Virgin Atlantic 787-9 Tail and APU

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The red is very good, the wings excellent, the fuselage does its thing of throwing its environment colour back at you – that is what Virgin Atlantic intended, and you can see it do that in these photos. Whatever the light, it sort of becomes a reflection of it. However, it doesn’t have what is referred to as ‘showroom appeal’; that look under lights that simply wow’s. That’s something Gemini have on their 1:200’s and 1:400’s. It’s less accurate it what it achieves than the Phoenix, but it has what it takes to look amazing in a collection. That’s a paradox, and only you can decided which you’d prefer.

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This isn’t the greatest and most accurate mould in the lesser detail, although it’s perfectly OK in general.

  • -5 for the underbody ridge; too big a failure to go missing and its on the 1:400’s already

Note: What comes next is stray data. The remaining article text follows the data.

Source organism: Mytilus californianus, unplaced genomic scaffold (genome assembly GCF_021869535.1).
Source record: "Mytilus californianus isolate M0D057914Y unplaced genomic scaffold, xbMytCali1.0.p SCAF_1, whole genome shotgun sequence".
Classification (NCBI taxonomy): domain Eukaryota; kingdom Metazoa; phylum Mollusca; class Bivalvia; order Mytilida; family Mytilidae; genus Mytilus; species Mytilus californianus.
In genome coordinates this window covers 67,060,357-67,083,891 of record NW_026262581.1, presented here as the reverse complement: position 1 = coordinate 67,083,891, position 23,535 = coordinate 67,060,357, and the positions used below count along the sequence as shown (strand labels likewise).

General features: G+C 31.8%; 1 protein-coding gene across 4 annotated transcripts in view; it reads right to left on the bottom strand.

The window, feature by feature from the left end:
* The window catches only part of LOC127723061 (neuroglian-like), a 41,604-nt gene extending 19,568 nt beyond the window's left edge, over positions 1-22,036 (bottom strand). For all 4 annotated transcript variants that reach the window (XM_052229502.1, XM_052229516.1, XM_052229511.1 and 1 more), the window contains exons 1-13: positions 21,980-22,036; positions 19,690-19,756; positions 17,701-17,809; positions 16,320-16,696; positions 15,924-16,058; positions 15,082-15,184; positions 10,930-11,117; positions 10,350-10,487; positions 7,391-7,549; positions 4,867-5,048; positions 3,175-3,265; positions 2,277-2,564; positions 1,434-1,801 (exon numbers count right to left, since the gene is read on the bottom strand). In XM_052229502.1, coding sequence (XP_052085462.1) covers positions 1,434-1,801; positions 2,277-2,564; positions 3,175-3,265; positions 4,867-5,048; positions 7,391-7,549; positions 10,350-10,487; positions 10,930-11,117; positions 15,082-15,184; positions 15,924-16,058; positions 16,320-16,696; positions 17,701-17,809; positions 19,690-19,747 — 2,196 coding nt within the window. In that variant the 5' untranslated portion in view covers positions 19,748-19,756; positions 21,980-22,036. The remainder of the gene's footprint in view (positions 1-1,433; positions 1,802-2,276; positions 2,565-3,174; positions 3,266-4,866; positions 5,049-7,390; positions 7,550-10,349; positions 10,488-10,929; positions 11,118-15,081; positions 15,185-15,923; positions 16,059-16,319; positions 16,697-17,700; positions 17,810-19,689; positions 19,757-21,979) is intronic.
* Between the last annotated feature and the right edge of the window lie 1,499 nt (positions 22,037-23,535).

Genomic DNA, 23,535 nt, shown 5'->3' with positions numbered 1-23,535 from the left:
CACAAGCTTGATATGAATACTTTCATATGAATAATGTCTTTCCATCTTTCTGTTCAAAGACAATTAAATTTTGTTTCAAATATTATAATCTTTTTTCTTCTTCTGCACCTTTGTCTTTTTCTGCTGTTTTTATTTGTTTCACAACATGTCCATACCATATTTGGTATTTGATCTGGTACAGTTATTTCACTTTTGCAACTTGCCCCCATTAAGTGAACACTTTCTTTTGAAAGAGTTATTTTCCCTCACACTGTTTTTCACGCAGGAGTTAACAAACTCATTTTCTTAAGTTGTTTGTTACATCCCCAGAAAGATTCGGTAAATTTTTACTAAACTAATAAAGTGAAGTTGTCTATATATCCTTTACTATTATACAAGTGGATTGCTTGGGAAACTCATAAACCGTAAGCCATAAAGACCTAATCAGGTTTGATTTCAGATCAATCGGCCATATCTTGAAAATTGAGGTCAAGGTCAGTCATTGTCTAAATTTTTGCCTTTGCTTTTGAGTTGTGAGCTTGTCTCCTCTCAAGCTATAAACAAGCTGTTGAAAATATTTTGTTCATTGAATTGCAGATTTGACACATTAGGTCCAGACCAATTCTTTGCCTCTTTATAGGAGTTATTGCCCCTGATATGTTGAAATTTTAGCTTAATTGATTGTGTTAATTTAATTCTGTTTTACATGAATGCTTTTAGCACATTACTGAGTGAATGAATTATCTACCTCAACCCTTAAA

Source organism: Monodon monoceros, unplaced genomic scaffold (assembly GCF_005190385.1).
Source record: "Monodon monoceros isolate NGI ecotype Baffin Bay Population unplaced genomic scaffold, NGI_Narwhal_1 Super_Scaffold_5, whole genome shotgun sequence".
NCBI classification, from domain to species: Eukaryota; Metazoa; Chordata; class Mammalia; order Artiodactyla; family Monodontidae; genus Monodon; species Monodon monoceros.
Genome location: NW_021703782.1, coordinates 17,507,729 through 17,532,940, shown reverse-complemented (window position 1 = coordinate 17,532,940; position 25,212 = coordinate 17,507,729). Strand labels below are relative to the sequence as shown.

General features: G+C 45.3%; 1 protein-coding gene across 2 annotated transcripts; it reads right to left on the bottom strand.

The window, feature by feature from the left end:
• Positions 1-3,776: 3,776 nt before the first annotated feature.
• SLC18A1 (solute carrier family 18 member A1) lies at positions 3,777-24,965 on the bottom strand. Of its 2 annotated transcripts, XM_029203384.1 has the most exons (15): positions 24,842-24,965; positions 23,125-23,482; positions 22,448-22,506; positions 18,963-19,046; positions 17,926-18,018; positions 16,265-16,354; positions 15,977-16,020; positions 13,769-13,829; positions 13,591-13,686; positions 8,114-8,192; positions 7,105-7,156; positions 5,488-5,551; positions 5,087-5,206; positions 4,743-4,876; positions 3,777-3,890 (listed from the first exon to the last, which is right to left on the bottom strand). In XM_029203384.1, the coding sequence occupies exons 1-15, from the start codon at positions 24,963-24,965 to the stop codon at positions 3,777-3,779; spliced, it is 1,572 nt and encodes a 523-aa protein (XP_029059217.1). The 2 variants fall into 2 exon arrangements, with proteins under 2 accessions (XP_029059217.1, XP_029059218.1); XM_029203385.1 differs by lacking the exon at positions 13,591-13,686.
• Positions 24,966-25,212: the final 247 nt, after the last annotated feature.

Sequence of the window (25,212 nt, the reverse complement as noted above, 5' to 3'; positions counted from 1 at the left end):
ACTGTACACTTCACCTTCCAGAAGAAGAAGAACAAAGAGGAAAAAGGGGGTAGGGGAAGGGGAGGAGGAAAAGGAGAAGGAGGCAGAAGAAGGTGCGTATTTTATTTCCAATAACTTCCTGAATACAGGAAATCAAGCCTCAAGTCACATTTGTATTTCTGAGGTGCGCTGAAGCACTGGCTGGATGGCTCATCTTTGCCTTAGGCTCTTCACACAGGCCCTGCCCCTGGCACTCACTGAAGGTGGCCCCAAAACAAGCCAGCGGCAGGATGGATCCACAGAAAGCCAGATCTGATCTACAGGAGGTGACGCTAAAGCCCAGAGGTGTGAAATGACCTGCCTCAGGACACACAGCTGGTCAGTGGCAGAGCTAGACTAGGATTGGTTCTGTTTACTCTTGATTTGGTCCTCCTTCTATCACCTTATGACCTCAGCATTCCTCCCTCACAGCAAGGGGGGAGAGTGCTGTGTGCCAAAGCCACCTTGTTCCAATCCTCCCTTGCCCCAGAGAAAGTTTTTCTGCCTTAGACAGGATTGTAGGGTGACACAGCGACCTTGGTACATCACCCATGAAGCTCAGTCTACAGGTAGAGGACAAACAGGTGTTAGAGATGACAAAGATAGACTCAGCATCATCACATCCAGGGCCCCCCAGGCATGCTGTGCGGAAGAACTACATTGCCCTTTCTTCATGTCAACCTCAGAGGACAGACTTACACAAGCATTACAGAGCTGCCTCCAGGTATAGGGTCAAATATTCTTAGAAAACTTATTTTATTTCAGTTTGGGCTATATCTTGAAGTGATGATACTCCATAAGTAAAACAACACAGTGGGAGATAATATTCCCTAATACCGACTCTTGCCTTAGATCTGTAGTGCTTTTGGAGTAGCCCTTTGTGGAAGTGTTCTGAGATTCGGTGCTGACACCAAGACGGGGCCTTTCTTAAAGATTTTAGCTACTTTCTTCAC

• -5 for small details like rear lights facing the tail, the lack of a ‘flap gap’, the white  APU centre, overly grey exhaust cones.



  • -2 for the flashing the main gear, too obvious at this scale
  • -4 for wing fit, I just don’t think its good enough at this price point – I’ve seen better on 1:400 and that’s saying something


Overall score: 84%

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It’s nice to have a 1:200 model of something you’ve flown on and of an airline that for me, ticks all the boxes more often than not. It’s also nice because it’s a very limited run of just 56 models and that’s special in itself.

So, to be asked to take part in improving it – and it is hugely improved over the 2015 version for which I am ruthlessly going to steal much of the credit, it’s still a Phoenix, and the lower end of the price scale.

However for that you get quite a bit, and you’d have to be seriously wondering why you’d pay 30-50% more for a Gemini unless it was drastically better.

1:200 isn’t my core area despite the obvious appeal. I will get an A350 when the time comes, but I’m sticking to Virgin Atlantic and only them, at this scale.

So that’s this weeks aberration review, next week we have an NG or a the BA BOAC liveried 744, or the Phoenix Egyptair 789.


Screenshot 2019-02-18 at 17.02.20 For all the latest Paris Show 2019 interpretations and news…